Uber launches new service for disabled and elderly passengers
Uber launches feature to help disabled and elderly passengers
Car-hire application Uber launched a new feature to help disabled passengers and the elderly yesterday.
They can now use uberASSIST to arrange for drivers, who are specially trained to help, to pick them up.
It is set up in partnership with the Disabled People's Association (DPA) and consultancy firm LevelField, and is supported by the National Volunteer and Philanthropy Centre.
Passengers have to unlock the uberASSIST option by entering the code "ASSISTSG", set their location and request a ride — at no additional charges.
Paying for rides on uberASSIST is no different from Uber — payments can be made using credit and debit cards or PayPal.
UberASSIST is about 15 to 20 per cent cheaper than normal taxis. Surge pricing, where the price goes up because demand is high, is still applicable.
UberASSIST is the first of its kind in Asia, although it has been used in other countries such as the US, the UK and Australia.
Southeast Asia Uber's general manager Chan Park said the company decided to roll out uberASSIST in Singapore to meet the needs of the disabled and the elderly here.
Citing statistics from the National Council of Social Service, Mr Park said that more than 110,000 Singaporeans have some form of disability and only about 40 per cent of existing MRT stations are fitted with extra lifts to improve accessibility.
"I'm really excited to build this up and make this a reliable product for everyone who needs it," he said.
UberASSIST has 50 to 70 drivers on its programme.
These top-rated drivers were handpicked and approached by Uber to be trained on a voluntary basis.
They attended a one-day programme conducted by LevelField, where consultants trained them on things like how to transfer a disabled person in and out of a vehicle, how to fold a wheelchair and the best way to guide a disabled person.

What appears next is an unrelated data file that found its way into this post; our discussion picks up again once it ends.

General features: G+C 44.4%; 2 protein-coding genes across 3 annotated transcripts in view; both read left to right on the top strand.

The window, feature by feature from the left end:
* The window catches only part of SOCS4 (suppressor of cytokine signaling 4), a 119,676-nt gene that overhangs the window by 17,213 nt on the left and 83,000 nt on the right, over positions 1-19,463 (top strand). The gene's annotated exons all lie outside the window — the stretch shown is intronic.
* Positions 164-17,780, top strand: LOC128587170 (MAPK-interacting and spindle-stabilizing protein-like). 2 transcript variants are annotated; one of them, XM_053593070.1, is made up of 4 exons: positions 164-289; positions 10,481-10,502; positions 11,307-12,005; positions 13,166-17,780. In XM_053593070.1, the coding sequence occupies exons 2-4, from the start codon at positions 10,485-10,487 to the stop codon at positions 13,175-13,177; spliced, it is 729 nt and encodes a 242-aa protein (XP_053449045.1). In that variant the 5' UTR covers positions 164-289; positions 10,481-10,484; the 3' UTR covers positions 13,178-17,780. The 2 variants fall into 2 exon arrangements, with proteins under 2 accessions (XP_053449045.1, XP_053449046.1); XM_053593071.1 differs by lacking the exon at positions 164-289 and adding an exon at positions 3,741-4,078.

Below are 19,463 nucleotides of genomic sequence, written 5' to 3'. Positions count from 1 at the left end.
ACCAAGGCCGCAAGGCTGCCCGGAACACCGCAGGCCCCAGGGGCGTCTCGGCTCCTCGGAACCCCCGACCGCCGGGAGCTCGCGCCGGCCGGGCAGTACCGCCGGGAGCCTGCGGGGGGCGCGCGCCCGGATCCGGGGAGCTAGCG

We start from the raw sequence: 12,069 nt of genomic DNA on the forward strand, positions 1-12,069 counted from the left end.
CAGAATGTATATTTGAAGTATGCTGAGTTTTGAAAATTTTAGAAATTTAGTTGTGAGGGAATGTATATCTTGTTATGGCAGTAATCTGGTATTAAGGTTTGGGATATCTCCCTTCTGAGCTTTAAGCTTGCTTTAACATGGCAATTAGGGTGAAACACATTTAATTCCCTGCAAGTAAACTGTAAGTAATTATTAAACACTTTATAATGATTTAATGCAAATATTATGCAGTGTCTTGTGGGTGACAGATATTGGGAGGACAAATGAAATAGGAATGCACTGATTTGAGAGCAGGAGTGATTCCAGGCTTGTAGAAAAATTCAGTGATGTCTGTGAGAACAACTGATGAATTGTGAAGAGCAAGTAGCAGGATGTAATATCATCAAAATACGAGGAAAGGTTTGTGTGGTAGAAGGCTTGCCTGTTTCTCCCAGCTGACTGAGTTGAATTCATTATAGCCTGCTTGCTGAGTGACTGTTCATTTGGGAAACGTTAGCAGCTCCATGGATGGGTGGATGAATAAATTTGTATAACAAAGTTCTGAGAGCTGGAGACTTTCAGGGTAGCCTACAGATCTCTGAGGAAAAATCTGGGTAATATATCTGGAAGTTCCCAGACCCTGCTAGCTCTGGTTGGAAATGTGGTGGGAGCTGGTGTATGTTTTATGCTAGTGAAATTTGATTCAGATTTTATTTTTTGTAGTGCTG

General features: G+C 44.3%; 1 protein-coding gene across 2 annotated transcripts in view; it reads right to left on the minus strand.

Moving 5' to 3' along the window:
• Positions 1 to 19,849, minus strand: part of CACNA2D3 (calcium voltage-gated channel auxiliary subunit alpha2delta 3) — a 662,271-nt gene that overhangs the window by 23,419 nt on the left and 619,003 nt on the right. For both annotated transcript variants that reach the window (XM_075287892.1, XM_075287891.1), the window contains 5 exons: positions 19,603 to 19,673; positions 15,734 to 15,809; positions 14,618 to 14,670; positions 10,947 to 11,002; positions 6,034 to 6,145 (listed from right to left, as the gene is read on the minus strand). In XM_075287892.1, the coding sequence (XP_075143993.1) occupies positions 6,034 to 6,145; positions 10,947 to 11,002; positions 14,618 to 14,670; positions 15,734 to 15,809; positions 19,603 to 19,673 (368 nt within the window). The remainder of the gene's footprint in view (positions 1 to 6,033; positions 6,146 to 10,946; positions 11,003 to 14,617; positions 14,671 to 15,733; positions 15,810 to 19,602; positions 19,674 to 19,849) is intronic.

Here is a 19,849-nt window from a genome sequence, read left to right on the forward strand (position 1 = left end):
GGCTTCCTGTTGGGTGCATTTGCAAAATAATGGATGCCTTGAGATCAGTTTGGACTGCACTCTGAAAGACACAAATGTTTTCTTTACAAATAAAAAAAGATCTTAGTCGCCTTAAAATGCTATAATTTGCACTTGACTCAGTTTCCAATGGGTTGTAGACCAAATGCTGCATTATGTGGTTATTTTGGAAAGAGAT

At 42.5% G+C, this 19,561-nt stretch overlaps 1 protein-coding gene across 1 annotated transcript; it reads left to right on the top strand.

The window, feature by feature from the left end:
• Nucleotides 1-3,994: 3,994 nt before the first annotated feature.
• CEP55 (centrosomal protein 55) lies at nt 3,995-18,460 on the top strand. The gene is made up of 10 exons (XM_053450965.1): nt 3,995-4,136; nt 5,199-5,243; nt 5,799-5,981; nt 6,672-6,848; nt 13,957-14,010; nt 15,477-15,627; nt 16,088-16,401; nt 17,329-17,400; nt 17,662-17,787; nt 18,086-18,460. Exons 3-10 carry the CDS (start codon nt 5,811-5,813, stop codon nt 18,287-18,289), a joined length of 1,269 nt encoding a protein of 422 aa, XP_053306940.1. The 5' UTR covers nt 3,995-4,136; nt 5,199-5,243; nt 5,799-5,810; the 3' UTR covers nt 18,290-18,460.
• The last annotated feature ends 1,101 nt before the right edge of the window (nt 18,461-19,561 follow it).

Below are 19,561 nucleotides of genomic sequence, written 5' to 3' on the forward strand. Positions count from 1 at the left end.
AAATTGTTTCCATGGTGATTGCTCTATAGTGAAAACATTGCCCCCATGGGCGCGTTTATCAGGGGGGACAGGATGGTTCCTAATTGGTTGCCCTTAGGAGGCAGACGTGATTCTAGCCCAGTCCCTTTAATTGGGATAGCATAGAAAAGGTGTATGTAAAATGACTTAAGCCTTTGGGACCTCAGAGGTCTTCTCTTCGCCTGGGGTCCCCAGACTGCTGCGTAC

According to a feedback session conducted by the DPA, one main issue raised by the disabled was that paths between offices and MRT stations are sometimes not easily accessible to them and may lack amenities such as shelters.
"UberASSIST caters to a growing number of customers with mobility issues and gives the disabled better and more varied transport options," said Dr Marissa Lee Medjeral-Mills, executive director of DPA.
National para-athlete Theresa Goh, 28, said that in the past, she experienced one in 20 taxi drivers who would reject her and drive off when they saw her in a wheelchair.
"Some taxi drivers stay in their cabs and assume that I can help myself. But with uberASSIST drivers, they'll be there to help for sure," said Ms Goh.
"I think this is a good initiative, but I hope more can be done for those in motorised wheelchairs.
"Most of them cannot transfer out of the chairs, which limits their travel options."
But Ms Jane Loh, 37, who has a home-based job in administration, said that she does not see a need for uberASSIST even though she is wheelchair-bound.
"I'm an independent traveller and use the MRT often, so I've never used Uber before because normal cabs work just fine for me," she explained.
Passengers can book an uberASSIST ride on their smartphones through the Uber app or by going to Uber's website at m.uber.com
"Some taxi drivers stay in their cabs and assume that I can help myself. But with uberASSIST drivers, they'll be there to help for sure."
- National para-athlete Theresa Goh